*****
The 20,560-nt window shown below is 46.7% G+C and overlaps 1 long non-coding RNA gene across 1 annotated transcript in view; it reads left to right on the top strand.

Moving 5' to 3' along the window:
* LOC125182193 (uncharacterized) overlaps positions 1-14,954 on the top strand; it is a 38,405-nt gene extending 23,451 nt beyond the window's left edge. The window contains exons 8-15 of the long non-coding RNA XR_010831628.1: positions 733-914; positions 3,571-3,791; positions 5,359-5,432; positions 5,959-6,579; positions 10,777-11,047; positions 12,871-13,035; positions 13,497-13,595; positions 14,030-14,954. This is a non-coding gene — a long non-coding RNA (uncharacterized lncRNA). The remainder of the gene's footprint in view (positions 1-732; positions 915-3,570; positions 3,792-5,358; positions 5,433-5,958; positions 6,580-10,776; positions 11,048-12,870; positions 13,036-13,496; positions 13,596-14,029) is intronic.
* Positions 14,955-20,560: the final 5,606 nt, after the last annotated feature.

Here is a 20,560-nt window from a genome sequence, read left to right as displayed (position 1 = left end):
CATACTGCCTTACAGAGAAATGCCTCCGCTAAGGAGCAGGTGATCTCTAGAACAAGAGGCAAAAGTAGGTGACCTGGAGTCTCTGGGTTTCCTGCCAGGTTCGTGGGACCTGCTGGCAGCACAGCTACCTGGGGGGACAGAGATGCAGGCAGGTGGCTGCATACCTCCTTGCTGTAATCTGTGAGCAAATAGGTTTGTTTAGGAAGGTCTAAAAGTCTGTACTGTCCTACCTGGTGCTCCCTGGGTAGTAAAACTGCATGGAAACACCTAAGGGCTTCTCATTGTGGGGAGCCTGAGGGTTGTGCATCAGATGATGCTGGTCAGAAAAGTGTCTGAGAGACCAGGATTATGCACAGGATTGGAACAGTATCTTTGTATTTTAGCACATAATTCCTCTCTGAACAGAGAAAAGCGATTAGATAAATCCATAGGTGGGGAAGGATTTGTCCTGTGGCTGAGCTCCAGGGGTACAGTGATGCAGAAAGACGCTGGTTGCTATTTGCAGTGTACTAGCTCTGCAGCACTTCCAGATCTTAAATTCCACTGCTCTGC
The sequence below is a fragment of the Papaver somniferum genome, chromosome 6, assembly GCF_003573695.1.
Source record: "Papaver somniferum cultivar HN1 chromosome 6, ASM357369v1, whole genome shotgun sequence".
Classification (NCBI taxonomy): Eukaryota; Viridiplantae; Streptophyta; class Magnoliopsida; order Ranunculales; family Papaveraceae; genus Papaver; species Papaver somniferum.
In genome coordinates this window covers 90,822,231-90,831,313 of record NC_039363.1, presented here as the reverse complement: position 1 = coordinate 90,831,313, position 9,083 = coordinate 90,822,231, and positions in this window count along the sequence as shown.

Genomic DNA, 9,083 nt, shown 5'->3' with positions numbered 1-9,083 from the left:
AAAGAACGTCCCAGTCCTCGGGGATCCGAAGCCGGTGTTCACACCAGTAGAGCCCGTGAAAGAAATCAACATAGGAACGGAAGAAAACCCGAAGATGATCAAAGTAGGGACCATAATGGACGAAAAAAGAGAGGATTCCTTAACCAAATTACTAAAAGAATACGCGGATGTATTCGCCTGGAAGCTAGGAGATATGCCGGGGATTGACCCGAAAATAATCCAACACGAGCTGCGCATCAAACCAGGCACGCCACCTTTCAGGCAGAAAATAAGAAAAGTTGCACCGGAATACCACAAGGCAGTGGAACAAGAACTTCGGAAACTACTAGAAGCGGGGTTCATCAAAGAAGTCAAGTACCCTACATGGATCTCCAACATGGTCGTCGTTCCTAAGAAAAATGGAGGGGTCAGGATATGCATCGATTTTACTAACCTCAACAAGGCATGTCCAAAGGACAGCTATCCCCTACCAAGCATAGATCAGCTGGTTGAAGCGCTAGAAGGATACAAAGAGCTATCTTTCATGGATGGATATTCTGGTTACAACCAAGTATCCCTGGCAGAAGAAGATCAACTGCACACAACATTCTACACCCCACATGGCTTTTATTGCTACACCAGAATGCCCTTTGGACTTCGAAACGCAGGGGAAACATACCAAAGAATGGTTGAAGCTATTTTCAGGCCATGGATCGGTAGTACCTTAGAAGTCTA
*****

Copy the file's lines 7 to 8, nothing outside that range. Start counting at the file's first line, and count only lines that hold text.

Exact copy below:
The sequence below is a fragment of the Papaver somniferum genome, chromosome 6, assembly GCF_003573695.1.
Source record: "Papaver somniferum cultivar HN1 chromosome 6, ASM357369v1, whole genome shotgun sequence".